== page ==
Meet the new MakerBot.
The Carroll Gardens company Solidoodle, run by a former MakerBot executive, is selling three-dimensional printers for a fraction the price of its competitor’s. The goal is to make the devices a common appliance for everyday people, the founder said.
“The grandiose idea at the time when we started was to put a 3-D printer in every home in the world,” said Sam Cervantes, who started Solidoodle in his Park Slope kitchen in 2011 after stints at MakerBot and as an aerospace engineer. “We want to make them ubiquitous.”
The dream is not far from that expressed by Cervantes’s old boss Bre Pettis in a 2012 interview with this paper. But Solidoodle’s printers are more accessible than its pioneering predecessor because they start at less than half the price, with its Solidoodle Press going for $599. That model, which is slightly smaller than MakerBot’s cheapest, is a real plug-and-play machine, Cervantes said.
“They’re pushing the upper end of the market,” he said of MakerBot. “We’re going from the early adopter to the mainstream.”
The company has shipped 10,000 units so far and is looking to ramp up production.
Cervantes sees three-dimensional printing as the next wave of innovation because it allows designers to immediately make the things they think up.
“You can have an idea and then have it in your hand the next minute,” he said.
The technology can also be used to speed mass-production, which Solidoodle does to make its own products. The Press is now manufactured in China but the rest of Solidoodle’s models are assembled in a small factory on Hicks Street alongside the Brooklyn-Queens Expressway ditch. The building also houses the company’s office, and some components for the printers are actually printed on other Solidoodle printers.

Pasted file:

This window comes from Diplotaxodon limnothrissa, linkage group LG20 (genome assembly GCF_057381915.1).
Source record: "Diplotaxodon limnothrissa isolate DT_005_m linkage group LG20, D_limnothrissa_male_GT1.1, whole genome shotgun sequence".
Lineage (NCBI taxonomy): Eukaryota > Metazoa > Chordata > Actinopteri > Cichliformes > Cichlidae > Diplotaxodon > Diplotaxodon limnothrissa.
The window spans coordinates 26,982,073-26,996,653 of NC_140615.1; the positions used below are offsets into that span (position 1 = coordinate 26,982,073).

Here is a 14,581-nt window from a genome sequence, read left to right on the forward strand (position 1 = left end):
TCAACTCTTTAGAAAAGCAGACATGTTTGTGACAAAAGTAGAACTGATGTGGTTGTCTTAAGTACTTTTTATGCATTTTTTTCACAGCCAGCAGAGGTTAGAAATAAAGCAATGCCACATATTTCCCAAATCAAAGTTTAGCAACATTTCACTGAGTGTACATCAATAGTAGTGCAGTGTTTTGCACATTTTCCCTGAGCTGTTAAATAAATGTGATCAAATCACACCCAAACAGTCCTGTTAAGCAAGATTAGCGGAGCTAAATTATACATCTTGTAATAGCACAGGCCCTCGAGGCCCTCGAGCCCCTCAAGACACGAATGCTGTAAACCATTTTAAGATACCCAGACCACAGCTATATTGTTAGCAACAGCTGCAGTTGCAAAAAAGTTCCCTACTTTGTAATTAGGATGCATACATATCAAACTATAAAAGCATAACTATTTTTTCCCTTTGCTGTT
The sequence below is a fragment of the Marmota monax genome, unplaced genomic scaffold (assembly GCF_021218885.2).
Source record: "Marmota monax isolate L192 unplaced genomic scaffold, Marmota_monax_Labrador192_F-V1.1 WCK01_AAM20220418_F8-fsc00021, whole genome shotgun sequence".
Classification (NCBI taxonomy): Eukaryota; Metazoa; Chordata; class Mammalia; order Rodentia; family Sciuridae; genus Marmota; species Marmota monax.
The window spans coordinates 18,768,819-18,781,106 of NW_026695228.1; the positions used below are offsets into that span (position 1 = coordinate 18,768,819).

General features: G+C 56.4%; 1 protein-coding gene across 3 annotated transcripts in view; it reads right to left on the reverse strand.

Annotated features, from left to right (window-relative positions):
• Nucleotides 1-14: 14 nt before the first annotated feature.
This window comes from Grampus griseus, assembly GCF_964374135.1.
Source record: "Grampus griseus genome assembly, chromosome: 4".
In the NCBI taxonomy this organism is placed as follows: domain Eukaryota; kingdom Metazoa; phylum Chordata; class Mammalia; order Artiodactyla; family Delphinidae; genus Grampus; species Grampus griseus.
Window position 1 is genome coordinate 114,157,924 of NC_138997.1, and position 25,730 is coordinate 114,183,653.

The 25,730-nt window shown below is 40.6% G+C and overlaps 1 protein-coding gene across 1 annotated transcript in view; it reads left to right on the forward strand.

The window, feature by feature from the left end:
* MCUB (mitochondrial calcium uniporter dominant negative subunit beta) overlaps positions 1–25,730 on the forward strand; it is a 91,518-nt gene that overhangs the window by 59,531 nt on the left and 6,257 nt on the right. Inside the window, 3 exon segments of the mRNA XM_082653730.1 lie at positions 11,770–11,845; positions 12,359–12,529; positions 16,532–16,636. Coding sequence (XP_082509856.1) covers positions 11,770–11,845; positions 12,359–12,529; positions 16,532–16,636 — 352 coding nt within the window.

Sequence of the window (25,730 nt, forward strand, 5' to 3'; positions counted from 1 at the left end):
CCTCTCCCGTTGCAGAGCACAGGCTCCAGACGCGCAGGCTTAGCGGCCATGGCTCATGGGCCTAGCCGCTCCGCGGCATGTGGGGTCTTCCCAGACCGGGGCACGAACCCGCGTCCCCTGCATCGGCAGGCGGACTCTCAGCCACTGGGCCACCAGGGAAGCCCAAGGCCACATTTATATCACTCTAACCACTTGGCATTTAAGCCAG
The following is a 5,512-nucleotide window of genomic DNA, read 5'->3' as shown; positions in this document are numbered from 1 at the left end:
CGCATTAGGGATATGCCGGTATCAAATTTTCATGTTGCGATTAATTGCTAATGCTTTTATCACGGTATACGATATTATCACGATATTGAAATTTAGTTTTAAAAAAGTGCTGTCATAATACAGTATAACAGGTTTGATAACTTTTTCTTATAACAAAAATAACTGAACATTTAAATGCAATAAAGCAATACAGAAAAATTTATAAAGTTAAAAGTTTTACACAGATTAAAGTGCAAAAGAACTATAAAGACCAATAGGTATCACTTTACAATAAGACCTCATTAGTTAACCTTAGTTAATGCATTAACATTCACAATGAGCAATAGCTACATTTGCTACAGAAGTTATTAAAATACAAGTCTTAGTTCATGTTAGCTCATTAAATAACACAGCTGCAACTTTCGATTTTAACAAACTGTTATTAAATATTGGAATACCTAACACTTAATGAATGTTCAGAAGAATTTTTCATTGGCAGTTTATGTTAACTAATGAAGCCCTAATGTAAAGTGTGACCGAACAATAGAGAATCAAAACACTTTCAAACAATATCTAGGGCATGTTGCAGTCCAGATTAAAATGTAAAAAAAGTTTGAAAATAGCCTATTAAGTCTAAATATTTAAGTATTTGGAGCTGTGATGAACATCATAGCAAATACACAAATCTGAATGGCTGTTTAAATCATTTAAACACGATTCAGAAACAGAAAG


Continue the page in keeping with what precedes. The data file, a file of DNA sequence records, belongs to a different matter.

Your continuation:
“Very meta,” Cervantes said. “We’re really drinking our own Kool-Aid.”
The cramped Carroll Gardens production floor is staffed by 20 employees, half of whom are Brooklynites, Cervantes said. And though the products are high-tech, the jobs, he said, are like any factory job.
“They’re blue-collar jobs. They’re turning nuts and bolts. Assembling electronics,” he said.
Johanni Diaz, an assembly technician with the company who lives Downtown, used to drive a school bus. She said she knew nothing about three-dimensional printers before she started, but she has come to enjoy working on them.
“I like the job a whole lot. It really makes me think,” she said through an interpreter.
Once the crew perfects a design and demand is high enough, he said the production will be outsourced in order to keep costs down, as was done with the Press. But he said he will never leave the borough entirely.
“We always want to do Brooklyn manufacturing,” he said. “And we know that a lot of customers care a lot about that. But other customers are worried about price.”
The taxi- and car-service-sharing app Bandwagon, which is housed in the Urban Future Lab, won second place in Ford’s Urban Commuter Challenge last week. The app connects riders with others heading in the same direction in order to save money and to receive congestion on city streets. The company was also recently featured at the Consumer Electronics Show in Las Vegas.
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The New York University Polytechnic School of Engineering student who built the cool — but kind of creepy — expressive robot that we wrote about in December has helped create an app that lets him do some work from home. Jared Frank and his professor Vikram Kapila have made software that runs on a mobile device and can control lab equipment remotely. The interface is supposed to be easy for students to use and help students with special needs.
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MakerBot launched a new app last week that allows people to print objects from their Android phones. The app can also be used to monitor the progress on a print that has already started. The company released an iPhone version a couple of weeks back.